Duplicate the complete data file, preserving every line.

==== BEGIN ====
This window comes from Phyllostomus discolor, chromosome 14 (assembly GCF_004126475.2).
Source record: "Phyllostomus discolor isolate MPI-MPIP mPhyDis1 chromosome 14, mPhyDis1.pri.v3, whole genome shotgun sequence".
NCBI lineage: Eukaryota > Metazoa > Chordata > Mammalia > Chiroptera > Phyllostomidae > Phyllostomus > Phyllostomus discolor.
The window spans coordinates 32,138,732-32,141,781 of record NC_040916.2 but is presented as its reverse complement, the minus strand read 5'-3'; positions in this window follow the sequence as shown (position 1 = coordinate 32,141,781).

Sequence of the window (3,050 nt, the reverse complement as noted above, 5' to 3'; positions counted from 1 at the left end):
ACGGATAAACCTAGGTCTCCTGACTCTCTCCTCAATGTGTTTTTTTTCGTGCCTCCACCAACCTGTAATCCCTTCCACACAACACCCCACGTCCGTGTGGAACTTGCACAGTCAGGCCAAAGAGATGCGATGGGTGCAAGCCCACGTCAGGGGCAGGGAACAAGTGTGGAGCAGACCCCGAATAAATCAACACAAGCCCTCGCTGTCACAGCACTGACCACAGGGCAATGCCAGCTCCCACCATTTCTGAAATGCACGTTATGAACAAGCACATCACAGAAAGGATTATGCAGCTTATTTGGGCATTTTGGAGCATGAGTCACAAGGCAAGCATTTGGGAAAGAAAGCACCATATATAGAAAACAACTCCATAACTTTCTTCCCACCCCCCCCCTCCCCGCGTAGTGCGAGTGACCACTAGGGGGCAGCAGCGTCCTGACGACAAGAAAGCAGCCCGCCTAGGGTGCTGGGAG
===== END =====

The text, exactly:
This window comes from Phyllostomus discolor, chromosome 14 (assembly GCF_004126475.2).
Source record: "Phyllostomus discolor isolate MPI-MPIP mPhyDis1 chromosome 14, mPhyDis1.pri.v3, whole genome shotgun sequence".
NCBI lineage: Eukaryota > Metazoa > Chordata > Mammalia > Chiroptera > Phyllostomidae > Phyllostomus > Phyllostomus discolor.
The window spans coordinates 32,138,732-32,141,781 of record NC_040916.2 but is presented as its reverse complement, the minus strand read 5'-3'; positions in this window follow the sequence as shown (position 1 = coordinate 32,141,781).

Sequence of the window (3,050 nt, the reverse complement as noted above, 5' to 3'; positions counted from 1 at the left end):
ACGGATAAACCTAGGTCTCCTGACTCTCTCCTCAATGTGTTTTTTTTCGTGCCTCCACCAACCTGTAATCCCTTCCACACAACACCCCACGTCCGTGTGGAACTTGCACAGTCAGGCCAAAGAGATGCGATGGGTGCAAGCCCACGTCAGGGGCAGGGAACAAGTGTGGAGCAGACCCCGAATAAATCAACACAAGCCCTCGCTGTCACAGCACTGACCACAGGGCAATGCCAGCTCCCACCATTTCTGAAATGCACGTTATGAACAAGCACATCACAGAAAGGATTATGCAGCTTATTTGGGCATTTTGGAGCATGAGTCACAAGGCAAGCATTTGGGAAAGAAAGCACCATATATAGAAAACAACTCCATAACTTTCTTCCCACCCCCCCCCTCCCCGCGTAGTGCGAGTGACCACTAGGGGGCAGCAGCGTCCTGACGACAAGAAAGCAGCCCGCCTAGGGTGCTGGGAG